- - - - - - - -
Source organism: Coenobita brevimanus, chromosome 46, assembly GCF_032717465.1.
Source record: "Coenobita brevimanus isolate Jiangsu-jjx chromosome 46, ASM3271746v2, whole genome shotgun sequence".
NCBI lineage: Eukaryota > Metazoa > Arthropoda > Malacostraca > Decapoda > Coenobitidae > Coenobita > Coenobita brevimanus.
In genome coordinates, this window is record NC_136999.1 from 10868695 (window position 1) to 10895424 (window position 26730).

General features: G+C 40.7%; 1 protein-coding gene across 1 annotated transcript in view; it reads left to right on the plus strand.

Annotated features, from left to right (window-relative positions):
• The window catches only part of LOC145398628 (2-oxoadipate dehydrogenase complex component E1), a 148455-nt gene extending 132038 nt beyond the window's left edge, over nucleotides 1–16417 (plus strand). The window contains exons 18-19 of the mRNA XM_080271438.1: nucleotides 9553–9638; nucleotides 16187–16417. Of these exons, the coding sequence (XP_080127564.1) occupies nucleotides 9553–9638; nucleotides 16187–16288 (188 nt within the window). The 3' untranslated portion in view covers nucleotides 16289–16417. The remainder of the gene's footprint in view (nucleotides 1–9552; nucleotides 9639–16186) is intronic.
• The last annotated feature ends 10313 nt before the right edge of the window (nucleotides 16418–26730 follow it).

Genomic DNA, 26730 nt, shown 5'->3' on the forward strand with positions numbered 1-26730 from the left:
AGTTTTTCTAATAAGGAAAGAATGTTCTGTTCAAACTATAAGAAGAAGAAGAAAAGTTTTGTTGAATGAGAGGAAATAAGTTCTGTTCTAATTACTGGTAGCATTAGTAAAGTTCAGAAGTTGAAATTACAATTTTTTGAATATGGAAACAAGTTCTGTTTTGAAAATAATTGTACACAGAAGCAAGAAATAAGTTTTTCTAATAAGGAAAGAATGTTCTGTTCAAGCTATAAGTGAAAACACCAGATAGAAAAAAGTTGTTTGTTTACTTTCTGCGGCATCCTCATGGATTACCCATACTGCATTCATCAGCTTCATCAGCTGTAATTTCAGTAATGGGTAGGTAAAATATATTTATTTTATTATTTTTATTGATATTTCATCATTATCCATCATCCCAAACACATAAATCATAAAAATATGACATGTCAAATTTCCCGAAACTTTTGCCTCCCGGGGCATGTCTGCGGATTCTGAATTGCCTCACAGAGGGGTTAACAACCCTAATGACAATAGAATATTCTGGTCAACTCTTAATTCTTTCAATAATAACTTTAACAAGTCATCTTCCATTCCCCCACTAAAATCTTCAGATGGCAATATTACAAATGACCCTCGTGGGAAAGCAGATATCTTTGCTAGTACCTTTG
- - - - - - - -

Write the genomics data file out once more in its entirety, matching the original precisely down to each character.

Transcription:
Source organism: Coenobita brevimanus, chromosome 46, assembly GCF_032717465.1.
Source record: "Coenobita brevimanus isolate Jiangsu-jjx chromosome 46, ASM3271746v2, whole genome shotgun sequence".
NCBI lineage: Eukaryota > Metazoa > Arthropoda > Malacostraca > Decapoda > Coenobitidae > Coenobita > Coenobita brevimanus.
In genome coordinates, this window is record NC_136999.1 from 10868695 (window position 1) to 10895424 (window position 26730).

General features: G+C 40.7%; 1 protein-coding gene across 1 annotated transcript in view; it reads left to right on the plus strand.

Annotated features, from left to right (window-relative positions):
• The window catches only part of LOC145398628 (2-oxoadipate dehydrogenase complex component E1), a 148455-nt gene extending 132038 nt beyond the window's left edge, over nucleotides 1–16417 (plus strand). The window contains exons 18-19 of the mRNA XM_080271438.1: nucleotides 9553–9638; nucleotides 16187–16417. Of these exons, the coding sequence (XP_080127564.1) occupies nucleotides 9553–9638; nucleotides 16187–16288 (188 nt within the window). The 3' untranslated portion in view covers nucleotides 16289–16417. The remainder of the gene's footprint in view (nucleotides 1–9552; nucleotides 9639–16186) is intronic.
• The last annotated feature ends 10313 nt before the right edge of the window (nucleotides 16418–26730 follow it).

Genomic DNA, 26730 nt, shown 5'->3' on the forward strand with positions numbered 1-26730 from the left:
AGTTTTTCTAATAAGGAAAGAATGTTCTGTTCAAACTATAAGAAGAAGAAGAAAAGTTTTGTTGAATGAGAGGAAATAAGTTCTGTTCTAATTACTGGTAGCATTAGTAAAGTTCAGAAGTTGAAATTACAATTTTTTGAATATGGAAACAAGTTCTGTTTTGAAAATAATTGTACACAGAAGCAAGAAATAAGTTTTTCTAATAAGGAAAGAATGTTCTGTTCAAGCTATAAGTGAAAACACCAGATAGAAAAAAGTTGTTTGTTTACTTTCTGCGGCATCCTCATGGATTACCCATACTGCATTCATCAGCTTCATCAGCTGTAATTTCAGTAATGGGTAGGTAAAATATATTTATTTTATTATTTTTATTGATATTTCATCATTATCCATCATCCCAAACACATAAATCATAAAAATATGACATGTCAAATTTCCCGAAACTTTTGCCTCCCGGGGCATGTCTGCGGATTCTGAATTGCCTCACAGAGGGGTTAACAACCCTAATGACAATAGAATATTCTGGTCAACTCTTAATTCTTTCAATAATAACTTTAACAAGTCATCTTCCATTCCCCCACTAAAATCTTCAGATGGCAATATTACAAATGACCCTCGTGGGAAAGCAGATATCTTTGCTAGTACCTTTG